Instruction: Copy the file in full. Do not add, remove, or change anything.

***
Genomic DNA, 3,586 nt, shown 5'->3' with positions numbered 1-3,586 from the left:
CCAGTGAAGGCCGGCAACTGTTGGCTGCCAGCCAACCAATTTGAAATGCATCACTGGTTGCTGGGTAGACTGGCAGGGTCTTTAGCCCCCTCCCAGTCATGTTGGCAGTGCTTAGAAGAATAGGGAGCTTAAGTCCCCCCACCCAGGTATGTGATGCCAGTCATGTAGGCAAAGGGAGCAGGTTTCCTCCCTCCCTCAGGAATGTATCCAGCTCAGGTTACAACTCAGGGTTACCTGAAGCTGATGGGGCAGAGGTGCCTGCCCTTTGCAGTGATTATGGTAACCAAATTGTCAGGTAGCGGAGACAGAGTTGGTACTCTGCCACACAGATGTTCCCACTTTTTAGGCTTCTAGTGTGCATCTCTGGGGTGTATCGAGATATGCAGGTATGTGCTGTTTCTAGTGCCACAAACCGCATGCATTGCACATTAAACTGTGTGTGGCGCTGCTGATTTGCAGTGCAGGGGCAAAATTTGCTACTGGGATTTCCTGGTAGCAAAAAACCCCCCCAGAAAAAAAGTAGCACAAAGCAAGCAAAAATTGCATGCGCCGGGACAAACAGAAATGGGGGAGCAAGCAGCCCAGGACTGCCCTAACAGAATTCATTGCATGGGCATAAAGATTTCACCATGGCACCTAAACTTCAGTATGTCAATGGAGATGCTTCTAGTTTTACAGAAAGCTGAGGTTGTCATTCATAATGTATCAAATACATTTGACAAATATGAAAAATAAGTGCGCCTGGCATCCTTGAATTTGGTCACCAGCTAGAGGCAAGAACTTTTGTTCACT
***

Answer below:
Genomic DNA, 3,586 nt, shown 5'->3' with positions numbered 1-3,586 from the left:
CCAGTGAAGGCCGGCAACTGTTGGCTGCCAGCCAACCAATTTGAAATGCATCACTGGTTGCTGGGTAGACTGGCAGGGTCTTTAGCCCCCTCCCAGTCATGTTGGCAGTGCTTAGAAGAATAGGGAGCTTAAGTCCCCCCACCCAGGTATGTGATGCCAGTCATGTAGGCAAAGGGAGCAGGTTTCCTCCCTCCCTCAGGAATGTATCCAGCTCAGGTTACAACTCAGGGTTACCTGAAGCTGATGGGGCAGAGGTGCCTGCCCTTTGCAGTGATTATGGTAACCAAATTGTCAGGTAGCGGAGACAGAGTTGGTACTCTGCCACACAGATGTTCCCACTTTTTAGGCTTCTAGTGTGCATCTCTGGGGTGTATCGAGATATGCAGGTATGTGCTGTTTCTAGTGCCACAAACCGCATGCATTGCACATTAAACTGTGTGTGGCGCTGCTGATTTGCAGTGCAGGGGCAAAATTTGCTACTGGGATTTCCTGGTAGCAAAAAACCCCCCCAGAAAAAAAGTAGCACAAAGCAAGCAAAAATTGCATGCGCCGGGACAAACAGAAATGGGGGAGCAAGCAGCCCAGGACTGCCCTAACAGAATTCATTGCATGGGCATAAAGATTTCACCATGGCACCTAAACTTCAGTATGTCAATGGAGATGCTTCTAGTTTTACAGAAAGCTGAGGTTGTCATTCATAATGTATCAAATACATTTGACAAATATGAAAAATAAGTGCGCCTGGCATCCTTGAATTTGGTCACCAGCTAGAGGCAAGAACTTTTGTTCACT